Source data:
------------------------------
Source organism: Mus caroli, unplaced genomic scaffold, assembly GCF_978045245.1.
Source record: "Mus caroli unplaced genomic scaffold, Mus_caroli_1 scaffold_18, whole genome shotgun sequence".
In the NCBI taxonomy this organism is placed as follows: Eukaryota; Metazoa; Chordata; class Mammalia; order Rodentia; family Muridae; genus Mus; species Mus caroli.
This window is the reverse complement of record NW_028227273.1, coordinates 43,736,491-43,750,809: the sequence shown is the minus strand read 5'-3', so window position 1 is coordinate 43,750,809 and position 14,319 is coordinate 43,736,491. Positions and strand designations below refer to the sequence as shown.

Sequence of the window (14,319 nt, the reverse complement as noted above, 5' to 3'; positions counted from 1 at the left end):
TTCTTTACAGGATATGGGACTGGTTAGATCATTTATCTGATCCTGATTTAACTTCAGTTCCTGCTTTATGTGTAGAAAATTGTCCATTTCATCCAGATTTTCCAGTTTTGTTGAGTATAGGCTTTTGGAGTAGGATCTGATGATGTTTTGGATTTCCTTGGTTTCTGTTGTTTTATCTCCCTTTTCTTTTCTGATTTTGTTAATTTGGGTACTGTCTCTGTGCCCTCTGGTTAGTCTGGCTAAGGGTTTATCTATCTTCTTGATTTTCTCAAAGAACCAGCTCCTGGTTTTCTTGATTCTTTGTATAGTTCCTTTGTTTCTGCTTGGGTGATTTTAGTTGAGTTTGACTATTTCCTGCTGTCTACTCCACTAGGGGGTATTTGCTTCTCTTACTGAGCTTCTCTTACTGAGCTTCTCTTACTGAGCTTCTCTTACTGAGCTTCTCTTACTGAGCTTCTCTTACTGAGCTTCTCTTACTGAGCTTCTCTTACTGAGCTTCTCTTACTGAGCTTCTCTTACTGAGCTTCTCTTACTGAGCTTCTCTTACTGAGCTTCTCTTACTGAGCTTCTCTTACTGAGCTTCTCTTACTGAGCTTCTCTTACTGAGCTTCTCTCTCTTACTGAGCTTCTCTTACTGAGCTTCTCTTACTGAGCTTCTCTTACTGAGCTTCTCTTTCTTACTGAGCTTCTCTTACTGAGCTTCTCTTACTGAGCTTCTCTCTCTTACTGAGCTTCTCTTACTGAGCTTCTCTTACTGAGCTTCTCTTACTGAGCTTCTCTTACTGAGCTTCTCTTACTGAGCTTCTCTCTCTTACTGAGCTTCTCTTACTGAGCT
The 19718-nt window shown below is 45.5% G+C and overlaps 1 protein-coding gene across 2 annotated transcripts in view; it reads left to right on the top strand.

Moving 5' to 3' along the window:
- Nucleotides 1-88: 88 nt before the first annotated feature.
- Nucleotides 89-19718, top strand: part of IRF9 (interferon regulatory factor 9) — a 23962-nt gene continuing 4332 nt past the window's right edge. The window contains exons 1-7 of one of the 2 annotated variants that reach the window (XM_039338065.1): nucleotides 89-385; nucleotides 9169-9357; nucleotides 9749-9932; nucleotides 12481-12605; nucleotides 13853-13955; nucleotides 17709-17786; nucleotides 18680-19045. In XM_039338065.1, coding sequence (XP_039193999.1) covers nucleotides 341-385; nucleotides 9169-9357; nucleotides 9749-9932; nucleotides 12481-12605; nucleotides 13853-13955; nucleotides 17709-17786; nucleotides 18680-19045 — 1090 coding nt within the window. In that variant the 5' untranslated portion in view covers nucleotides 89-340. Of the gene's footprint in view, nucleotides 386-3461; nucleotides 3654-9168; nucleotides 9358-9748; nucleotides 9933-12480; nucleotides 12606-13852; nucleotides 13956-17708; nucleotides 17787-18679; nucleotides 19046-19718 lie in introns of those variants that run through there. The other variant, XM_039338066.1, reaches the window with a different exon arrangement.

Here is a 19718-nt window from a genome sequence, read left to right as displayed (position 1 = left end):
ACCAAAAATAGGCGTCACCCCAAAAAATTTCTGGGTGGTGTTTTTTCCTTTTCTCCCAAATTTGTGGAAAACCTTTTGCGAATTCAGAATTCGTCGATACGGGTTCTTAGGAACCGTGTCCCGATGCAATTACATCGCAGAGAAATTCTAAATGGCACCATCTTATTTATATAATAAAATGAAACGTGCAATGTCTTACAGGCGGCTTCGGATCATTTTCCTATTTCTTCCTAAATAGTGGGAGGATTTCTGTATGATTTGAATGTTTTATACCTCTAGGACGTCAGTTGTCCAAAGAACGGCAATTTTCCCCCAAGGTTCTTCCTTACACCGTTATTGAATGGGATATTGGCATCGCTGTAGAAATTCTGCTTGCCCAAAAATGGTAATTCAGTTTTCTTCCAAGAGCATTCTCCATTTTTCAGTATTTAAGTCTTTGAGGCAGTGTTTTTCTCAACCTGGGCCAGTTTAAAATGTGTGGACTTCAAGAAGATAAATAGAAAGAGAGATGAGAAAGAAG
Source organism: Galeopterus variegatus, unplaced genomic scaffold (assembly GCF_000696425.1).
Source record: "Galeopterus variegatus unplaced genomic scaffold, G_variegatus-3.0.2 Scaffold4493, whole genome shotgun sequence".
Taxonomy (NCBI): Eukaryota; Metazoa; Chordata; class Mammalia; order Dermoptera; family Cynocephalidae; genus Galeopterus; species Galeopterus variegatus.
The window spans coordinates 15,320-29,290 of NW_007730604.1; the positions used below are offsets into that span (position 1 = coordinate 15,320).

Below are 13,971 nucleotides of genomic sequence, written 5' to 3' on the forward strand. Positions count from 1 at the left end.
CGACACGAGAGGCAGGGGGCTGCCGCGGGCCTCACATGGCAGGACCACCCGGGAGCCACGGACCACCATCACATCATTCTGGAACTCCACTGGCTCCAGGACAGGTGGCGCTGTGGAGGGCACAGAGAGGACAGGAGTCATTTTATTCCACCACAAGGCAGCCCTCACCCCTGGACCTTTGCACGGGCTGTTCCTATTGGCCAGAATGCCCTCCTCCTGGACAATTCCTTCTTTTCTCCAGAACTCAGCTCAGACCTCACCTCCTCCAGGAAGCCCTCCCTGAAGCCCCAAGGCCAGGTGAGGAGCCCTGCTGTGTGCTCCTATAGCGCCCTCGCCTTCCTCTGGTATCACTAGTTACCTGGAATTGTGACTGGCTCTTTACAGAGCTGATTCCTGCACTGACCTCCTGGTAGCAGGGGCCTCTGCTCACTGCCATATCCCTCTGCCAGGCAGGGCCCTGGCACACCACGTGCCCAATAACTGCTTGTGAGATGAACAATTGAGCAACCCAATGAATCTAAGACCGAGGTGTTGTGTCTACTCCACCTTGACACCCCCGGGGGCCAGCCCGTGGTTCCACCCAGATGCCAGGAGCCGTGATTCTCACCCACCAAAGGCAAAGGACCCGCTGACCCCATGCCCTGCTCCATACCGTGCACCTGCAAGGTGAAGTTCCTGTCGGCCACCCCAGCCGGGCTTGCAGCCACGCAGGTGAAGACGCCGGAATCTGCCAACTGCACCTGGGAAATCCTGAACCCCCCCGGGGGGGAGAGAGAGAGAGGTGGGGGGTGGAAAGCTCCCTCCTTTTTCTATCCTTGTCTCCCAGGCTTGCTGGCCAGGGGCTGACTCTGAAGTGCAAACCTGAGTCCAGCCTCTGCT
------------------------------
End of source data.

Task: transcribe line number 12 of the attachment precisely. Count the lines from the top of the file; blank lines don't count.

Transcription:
ACCAAAAATAGGCGTCACCCCAAAAAATTTCTGGGTGGTGTTTTTTCCTTTTCTCCCAAATTTGTGGAAAACCTTTTGCGAATTCAGAATTCGTCGATACGGGTTCTTAGGAACCGTGTCCCGATGCAATTACATCGCAGAGAAATTCTAAATGGCACCATCTTATTTATATAATAAAATGAAACGTGCAATGTCTTACAGGCGGCTTCGGATCATTTTCCTATTTCTTCCTAAATAGTGGGAGGATTTCTGTATGATTTGAATGTTTTATACCTCTAGGACGTCAGTTGTCCAAAGAACGGCAATTTTCCCCCAAGGTTCTTCCTTACACCGTTATTGAATGGGATATTGGCATCGCTGTAGAAATTCTGCTTGCCCAAAAATGGTAATTCAGTTTTCTTCCAAGAGCATTCTCCATTTTTCAGTATTTAAGTCTTTGAGGCAGTGTTTTTCTCAACCTGGGCCAGTTTAAAATGTGTGGACTTCAAGAAGATAAATAGAAAGAGAGATGAGAAAGAAG